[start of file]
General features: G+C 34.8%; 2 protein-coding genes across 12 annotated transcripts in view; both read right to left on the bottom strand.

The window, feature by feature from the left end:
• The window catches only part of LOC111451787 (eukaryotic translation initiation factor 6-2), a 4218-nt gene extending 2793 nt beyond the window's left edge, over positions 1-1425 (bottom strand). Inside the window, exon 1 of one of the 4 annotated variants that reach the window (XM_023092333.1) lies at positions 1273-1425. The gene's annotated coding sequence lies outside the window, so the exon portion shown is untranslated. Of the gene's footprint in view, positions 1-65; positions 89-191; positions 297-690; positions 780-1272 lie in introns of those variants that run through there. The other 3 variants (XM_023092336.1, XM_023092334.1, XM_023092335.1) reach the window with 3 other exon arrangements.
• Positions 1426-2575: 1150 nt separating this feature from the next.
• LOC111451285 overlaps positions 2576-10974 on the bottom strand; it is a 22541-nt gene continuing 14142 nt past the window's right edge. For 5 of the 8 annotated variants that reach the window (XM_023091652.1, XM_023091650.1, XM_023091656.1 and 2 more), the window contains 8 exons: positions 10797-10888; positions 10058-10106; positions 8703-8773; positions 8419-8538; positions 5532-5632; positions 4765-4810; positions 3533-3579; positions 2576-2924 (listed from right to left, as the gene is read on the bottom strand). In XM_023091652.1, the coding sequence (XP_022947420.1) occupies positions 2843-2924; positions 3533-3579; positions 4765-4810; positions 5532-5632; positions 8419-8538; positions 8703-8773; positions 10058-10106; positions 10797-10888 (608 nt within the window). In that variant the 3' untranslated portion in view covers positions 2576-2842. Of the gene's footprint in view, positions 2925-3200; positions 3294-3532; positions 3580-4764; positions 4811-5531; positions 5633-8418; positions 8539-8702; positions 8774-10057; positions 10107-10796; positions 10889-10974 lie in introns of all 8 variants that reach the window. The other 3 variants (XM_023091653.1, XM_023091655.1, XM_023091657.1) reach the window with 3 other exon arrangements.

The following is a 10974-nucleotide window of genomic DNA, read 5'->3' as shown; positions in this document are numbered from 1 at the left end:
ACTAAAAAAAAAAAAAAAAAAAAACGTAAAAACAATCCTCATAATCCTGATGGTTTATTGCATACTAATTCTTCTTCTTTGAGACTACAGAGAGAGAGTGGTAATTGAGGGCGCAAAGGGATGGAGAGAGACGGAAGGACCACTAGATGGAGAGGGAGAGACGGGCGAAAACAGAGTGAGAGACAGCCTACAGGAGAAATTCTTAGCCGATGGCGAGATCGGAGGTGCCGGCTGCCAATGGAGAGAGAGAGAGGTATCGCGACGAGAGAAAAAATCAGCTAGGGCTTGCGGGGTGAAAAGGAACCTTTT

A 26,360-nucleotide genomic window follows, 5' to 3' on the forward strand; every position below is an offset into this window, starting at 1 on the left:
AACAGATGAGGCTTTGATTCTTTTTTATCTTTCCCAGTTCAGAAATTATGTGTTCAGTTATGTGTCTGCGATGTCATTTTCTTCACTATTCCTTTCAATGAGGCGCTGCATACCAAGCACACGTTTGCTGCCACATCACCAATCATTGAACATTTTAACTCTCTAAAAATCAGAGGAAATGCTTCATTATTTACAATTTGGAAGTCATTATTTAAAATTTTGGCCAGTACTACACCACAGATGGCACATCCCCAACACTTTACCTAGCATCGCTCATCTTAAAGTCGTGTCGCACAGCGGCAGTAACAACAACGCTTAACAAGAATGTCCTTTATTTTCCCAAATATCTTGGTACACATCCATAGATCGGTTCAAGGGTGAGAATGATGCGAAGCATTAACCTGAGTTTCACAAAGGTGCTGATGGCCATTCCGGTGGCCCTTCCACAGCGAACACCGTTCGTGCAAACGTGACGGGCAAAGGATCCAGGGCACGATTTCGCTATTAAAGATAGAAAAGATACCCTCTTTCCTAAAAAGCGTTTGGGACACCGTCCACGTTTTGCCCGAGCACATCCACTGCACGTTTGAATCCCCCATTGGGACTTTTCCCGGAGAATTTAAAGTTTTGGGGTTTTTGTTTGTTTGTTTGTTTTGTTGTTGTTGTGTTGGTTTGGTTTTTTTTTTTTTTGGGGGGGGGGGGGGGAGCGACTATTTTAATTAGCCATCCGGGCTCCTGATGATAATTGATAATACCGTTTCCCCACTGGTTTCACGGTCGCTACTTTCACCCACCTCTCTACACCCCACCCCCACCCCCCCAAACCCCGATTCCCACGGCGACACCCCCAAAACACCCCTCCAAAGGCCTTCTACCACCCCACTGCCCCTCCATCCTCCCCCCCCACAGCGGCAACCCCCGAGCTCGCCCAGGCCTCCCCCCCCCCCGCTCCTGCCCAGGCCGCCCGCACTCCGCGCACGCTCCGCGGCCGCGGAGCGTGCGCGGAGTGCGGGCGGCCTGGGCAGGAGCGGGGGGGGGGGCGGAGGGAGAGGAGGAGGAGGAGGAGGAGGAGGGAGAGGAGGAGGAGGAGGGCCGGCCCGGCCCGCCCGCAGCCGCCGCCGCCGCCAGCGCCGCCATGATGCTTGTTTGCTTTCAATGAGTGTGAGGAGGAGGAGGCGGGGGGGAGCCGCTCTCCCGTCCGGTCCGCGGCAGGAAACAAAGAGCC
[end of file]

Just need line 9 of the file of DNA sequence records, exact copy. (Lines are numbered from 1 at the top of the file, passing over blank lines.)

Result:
AACAGATGAGGCTTTGATTCTTTTTTATCTTTCCCAGTTCAGAAATTATGTGTTCAGTTATGTGTCTGCGATGTCATTTTCTTCACTATTCCTTTCAATGAGGCGCTGCATACCAAGCACACGTTTGCTGCCACATCACCAATCATTGAACATTTTAACTCTCTAAAAATCAGAGGAAATGCTTCATTATTTACAATTTGGAAGTCATTATTTAAAATTTTGGCCAGTACTACACCACAGATGGCACATCCCCAACACTTTACCTAGCATCGCTCATCTTAAAGTCGTGTCGCACAGCGGCAGTAACAACAACGCTTAACAAGAATGTCCTTTATTTTCCCAAATATCTTGGTACACATCCATAGATCGGTTCAAGGGTGAGAATGATGCGAAGCATTAACCTGAGTTTCACAAAGGTGCTGATGGCCATTCCGGTGGCCCTTCCACAGCGAACACCGTTCGTGCAAACGTGACGGGCAAAGGATCCAGGGCACGATTTCGCTATTAAAGATAGAAAAGATACCCTCTTTCCTAAAAAGCGTTTGGGACACCGTCCACGTTTTGCCCGAGCACATCCACTGCACGTTTGAATCCCCCATTGGGACTTTTCCCGGAGAATTTAAAGTTTTGGGGTTTTTGTTTGTTTGTTTGTTTTGTTGTTGTTGTGTTGGTTTGGTTTTTTTTTTTTTTGGGGGGGGGGGGGGGAGCGACTATTTTAATTAGCCATCCGGGCTCCTGATGATAATTGATAATACCGTTTCCCCACTGGTTTCACGGTCGCTACTTTCACCCACCTCTCTACACCCCACCCCCACCCCCCCAAACCCCGATTCCCACGGCGACACCCCCAAAACACCCCTCCAAAGGCCTTCTACCACCCCACTGCCCCTCCATCCTCCCCCCCCACAGCGGCAACCCCCGAGCTCGCCCAGGCCTCCCCCCCCCCCGCTCCTGCCCAGGCCGCCCGCACTCCGCGCACGCTCCGCGGCCGCGGAGCGTGCGCGGAGTGCGGGCGGCCTGGGCAGGAGCGGGGGGGGGGGCGGAGGGAGAGGAGGAGGAGGAGGAGGAGGAGGGAGAGGAGGAGGAGGAGGGCCGGCCCGGCCCGCCCGCAGCCGCCGCCGCCGCCAGCGCCGCCATGATGCTTGTTTGCTTTCAATGAGTGTGAGGAGGAGGAGGCGGGGGGGAGCCGCTCTCCCGTCCGGTCCGCGGCAGGAAACAAAGAGCC